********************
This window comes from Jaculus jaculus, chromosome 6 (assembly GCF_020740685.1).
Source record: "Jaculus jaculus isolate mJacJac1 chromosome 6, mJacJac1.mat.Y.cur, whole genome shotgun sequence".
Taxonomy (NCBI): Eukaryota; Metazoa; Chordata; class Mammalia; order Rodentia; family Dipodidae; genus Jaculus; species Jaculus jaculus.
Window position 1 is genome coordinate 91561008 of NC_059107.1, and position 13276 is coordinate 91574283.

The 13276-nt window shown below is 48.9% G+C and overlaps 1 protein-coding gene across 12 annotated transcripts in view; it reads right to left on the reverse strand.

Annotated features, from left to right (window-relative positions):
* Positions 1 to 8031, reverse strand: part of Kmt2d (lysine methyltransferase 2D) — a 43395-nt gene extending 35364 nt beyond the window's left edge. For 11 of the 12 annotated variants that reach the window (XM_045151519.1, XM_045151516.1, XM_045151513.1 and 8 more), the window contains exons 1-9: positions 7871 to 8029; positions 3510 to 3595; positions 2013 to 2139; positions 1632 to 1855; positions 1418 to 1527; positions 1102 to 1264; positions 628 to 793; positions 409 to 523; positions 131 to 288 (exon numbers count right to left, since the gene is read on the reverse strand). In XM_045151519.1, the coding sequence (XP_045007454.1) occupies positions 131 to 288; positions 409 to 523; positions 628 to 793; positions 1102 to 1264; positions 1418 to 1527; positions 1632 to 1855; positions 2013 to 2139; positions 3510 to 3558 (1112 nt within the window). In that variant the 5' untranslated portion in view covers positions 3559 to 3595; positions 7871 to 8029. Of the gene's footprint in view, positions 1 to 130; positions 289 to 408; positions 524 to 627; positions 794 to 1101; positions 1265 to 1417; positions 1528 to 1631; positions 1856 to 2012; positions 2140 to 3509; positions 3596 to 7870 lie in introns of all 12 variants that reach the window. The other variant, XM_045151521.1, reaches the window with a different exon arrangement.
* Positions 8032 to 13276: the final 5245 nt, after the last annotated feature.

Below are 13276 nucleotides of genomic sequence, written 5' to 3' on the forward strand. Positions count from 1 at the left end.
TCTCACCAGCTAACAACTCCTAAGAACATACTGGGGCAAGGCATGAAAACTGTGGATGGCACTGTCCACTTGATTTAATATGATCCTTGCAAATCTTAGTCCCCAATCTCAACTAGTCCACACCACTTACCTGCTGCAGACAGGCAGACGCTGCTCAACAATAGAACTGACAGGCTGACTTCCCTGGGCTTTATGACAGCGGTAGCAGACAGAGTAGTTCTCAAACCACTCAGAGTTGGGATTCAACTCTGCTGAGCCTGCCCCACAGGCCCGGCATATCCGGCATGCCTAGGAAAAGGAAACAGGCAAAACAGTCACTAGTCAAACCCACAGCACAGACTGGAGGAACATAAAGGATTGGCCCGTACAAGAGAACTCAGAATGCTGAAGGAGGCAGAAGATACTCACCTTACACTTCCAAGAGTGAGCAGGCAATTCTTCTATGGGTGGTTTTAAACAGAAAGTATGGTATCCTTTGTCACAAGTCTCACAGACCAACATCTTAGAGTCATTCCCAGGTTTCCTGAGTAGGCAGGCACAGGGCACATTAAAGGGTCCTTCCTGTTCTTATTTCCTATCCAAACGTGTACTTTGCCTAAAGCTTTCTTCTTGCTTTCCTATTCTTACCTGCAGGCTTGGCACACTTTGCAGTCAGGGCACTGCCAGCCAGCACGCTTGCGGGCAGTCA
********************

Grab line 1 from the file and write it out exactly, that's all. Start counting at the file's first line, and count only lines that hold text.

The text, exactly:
This window comes from Jaculus jaculus, chromosome 6 (assembly GCF_020740685.1).